Unfortunate to see a game with such strong marketing muscle behind it falter when it comes to available media and coverage after a huge event like E3 –  but Destiny 2 did just that. After an absolutely explosive gameplay reveal last month – with dozens of journalists, streamers and influencers going hands-on with the game – this was Activision’s chance to really let people know exactly how Destiny 2 plays by allowing attendees to capture media. Sadly, most impression pieces – including IGNs – are vague at best: describing access to the opening mission of the game and one unnamed strike, without giving any in-depth details about what exactly happened within the Strike. Also, Destiny 2 didn’t get an on-stage demo during either Sony or Microsoft’s press conferences. Nor was a live streamed demo on used on the PlayStations channel when developers were releasing new information – all of the footage used was taken from last month’s “homecoming” mission reveal.

Guardians all around the world will get their chance over the summer to see exactly how Destiny 2 plays during the closed & open beta on all three platforms. Is it worth your $60? Hang on for a couple of weeks and decide for yourself during the open beta test.



Guardian, It Is Time To Get Excited About Destiny 2

Posted on May 19, 2017 by Rae Michelle Richards

Destiny 2 had its big reveal at a media event in Los Angeles yesterday with a live streamed keynote presentation that included brand new details for the game, our first look at the game’s single player mission and a few small teases at what to expect from what will surely be one of this Falls’ most anticipated first person shooters. Media who attended the event were also able to capture raw gameplay footage from the PC build of the game, which will be released after an unspecified embargo date.

Watch The First In-Game Campaign Missions:

Known In-Game Locations:

  • European Dead Zone which is the new settlement of the Guardians after the first campaign mission ‘Welcome Home’.
  • One of the moons of Saturn, Titan will be featured in the campaign. After the collapse of earth’s colonies, this once bustling metropolis now exists among the sea of methane.
  • The robotic Vex from the first title return, now occupying Planetoid Nessus where players will encounter Cayde-6.
  • Sacred to the Warlocks is a moon of Jupiter which was one of the last places the technologically advanced traveler visited before the great collapse. Players will encounter Ikora within this location in the campaign.
  • Each of the four planets that are included in Destiny 2 won’t just be destinations to do patrols or other open world missions. All four of them will include towns, quests, NPCS and pieces of lore that will give guardians even more reasons to explore.


  • Two new weapon types: Grenade Launchers and Chainguns.
  • Kinetic, Energy and Power weapon slots replace the first title’s Primary, Secondary and Heavy weapon system.
  • There will be overlap between these different weapon types, for example, Some weapons are both Kinetic and Power weapons all in one package.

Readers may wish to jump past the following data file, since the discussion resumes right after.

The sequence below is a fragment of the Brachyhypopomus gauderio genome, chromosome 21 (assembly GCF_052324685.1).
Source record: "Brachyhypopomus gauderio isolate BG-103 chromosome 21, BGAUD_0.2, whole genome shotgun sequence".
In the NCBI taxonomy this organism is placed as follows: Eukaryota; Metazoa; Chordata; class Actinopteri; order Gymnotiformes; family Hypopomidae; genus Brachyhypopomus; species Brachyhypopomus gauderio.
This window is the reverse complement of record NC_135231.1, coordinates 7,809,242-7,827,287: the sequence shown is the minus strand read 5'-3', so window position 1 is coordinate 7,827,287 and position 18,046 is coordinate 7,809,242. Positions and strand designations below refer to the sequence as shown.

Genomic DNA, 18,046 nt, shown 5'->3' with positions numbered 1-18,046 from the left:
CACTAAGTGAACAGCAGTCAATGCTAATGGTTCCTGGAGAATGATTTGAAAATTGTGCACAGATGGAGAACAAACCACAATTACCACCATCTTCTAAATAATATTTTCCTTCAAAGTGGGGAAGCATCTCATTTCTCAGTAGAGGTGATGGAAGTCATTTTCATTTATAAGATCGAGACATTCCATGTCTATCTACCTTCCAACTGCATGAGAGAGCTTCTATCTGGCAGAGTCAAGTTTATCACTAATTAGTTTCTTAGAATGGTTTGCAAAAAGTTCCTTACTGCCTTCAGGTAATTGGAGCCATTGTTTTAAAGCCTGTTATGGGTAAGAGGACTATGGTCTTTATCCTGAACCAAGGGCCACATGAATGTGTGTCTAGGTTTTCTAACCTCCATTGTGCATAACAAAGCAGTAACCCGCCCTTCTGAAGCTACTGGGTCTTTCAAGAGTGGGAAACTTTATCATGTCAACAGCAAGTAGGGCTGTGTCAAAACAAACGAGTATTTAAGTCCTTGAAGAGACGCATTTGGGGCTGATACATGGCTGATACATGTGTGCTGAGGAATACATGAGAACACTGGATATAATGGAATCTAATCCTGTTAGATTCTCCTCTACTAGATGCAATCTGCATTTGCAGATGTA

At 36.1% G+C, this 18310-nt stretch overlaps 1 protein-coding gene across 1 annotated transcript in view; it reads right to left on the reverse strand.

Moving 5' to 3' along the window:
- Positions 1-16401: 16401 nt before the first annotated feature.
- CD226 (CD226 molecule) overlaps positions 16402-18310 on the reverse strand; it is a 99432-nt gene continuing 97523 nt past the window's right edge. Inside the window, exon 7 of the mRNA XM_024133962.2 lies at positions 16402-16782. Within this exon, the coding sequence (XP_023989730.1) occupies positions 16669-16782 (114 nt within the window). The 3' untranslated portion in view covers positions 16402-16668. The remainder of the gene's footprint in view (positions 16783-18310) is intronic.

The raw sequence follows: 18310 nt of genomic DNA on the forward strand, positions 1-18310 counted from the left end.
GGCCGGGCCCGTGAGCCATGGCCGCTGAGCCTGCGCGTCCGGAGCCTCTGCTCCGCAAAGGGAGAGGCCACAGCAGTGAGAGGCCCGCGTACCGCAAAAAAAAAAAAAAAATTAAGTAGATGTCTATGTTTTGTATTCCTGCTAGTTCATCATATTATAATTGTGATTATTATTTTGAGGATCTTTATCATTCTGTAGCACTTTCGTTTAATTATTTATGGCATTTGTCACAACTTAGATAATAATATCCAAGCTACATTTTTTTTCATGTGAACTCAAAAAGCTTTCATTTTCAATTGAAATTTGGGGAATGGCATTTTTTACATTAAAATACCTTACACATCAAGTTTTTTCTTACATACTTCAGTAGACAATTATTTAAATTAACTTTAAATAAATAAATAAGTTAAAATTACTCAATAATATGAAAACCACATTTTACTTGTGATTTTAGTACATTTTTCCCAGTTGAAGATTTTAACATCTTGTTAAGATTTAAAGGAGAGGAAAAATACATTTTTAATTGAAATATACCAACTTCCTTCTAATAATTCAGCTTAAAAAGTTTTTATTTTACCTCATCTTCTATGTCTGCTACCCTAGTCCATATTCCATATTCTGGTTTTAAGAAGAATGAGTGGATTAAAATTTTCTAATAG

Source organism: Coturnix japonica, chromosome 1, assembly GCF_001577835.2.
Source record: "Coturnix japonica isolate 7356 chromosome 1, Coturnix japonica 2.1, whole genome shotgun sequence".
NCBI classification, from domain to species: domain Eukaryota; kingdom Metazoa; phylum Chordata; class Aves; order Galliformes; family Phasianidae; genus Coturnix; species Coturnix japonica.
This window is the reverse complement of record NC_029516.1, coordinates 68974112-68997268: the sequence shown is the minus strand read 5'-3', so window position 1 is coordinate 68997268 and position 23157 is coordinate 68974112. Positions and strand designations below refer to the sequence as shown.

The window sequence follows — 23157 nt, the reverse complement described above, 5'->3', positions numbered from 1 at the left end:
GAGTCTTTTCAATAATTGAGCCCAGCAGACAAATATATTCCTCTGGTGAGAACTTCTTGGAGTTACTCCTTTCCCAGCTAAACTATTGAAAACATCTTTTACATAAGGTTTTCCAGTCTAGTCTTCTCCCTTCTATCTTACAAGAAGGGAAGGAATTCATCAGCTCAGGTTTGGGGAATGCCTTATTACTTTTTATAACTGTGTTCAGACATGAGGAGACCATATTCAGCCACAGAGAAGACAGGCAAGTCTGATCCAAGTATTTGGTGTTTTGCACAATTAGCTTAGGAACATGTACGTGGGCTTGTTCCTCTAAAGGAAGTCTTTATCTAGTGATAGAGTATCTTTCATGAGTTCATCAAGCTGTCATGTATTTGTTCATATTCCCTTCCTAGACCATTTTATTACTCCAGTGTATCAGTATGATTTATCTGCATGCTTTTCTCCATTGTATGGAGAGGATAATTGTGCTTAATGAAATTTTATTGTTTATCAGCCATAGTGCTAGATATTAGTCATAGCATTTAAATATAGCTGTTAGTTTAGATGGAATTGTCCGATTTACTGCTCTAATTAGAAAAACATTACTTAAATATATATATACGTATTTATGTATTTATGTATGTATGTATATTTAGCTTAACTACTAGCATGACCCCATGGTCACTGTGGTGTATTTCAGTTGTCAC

The Weapons Menu will be instantly recognizable to existing Destiny players. Here are a few examples from GameSpots coverage of the game:

Things Destiny 1 Players Should Know

  • Your gear, weapons, items and currency will not carry over to Destiny 2.
  • Race, Class and Appearance choices will carry over from the 2014 original.
  • Destiny 1 veterans will receive other in-game rewards and acknowledgment for the time spent in Bungie’s world over the years.


  • Player Vs Player (PVP) combat returns in Destiny 2 however the team sizes have been scaled down to 4 Vs 4. The original Destiny featured modes that were 3 VS 3, 6 player free for alls, 6 Vs 6 and other team compositions depending on the mode selected.
  • PVP Crucible mode will feature improvements to the HUD so that you can easily tell your teammates positions, objective position, objective status and team health.
  • One Raid has been confirmed for Destiny 2 but little is known about it at this time. Expect it to be similar to the other raids that we have had in previous iterations.
  • Single player returns with a stronger narrative focus.
  • Strikes and the more challenging Nightfalls will return for all of us who enjoy repeating the same missions over and over for experience.
  • Matchmaking is coming for Raids (in addition to the previously available matchmaking services for Strikes & Crucible) in the form of ‘Guided Games’. This new feature will work in conjunction with the new Clans system which will allow a single player to find a pre-formed party who might need an extra player or two to round out their roster.

PS4 Pro Enhanced

Exclusive Content

  • There will be an open beta for Destiny 2 that will be available to all, just like the first game. There will also be a period of exclusivity for pre-order customers who put down $5 at Gamestop or other retailers.
  • Destiny 2 will support 4K resolution but as of right now it is currently exclusive to the PC.
  • An ‘Expansion Pass’ will allow Guardians to access the first two expansions for Destiny 2 Year One. A bundle with the Destiny 2 base game and the ‘Expansion Pass’ is priced at $89.99 USD.
  • The PC version of Destiny 2 will be exclusive to the Battle.net launcher – sorry no Steam integration or Windows Store version for Destiny’s debut on PC.
  • PlayStation 4 players once again receive exclusive content for one full year over other platforms. Details on what exactly this exclusivity entails will be announced at a later time.
  • PS4 Pro features & Xbox Scorpio features are expected to be revealed at E3.

Destiny 2 will be released worldwide for PC, Xbox One, PlayStation 4, PlayStation 4 Pro and Xbox Scoprio on September 8th 2017.

We will have more Destiny 2 coverage as information, media and impressions become available. When the embargo time drops and raw gameplay footage begins to hit YouTube and other providers we will be sure to bring you a rundown.

PVP Action Screenshots

A Look At The Hunter Gear:

A Look At The Titan Gear:

A Look At The Warlock Gear:

Strike Screenshots:

Gameplay Reveal Cinematic Trailer

[Source 1, Source 2, Source 3: Activision PR materials]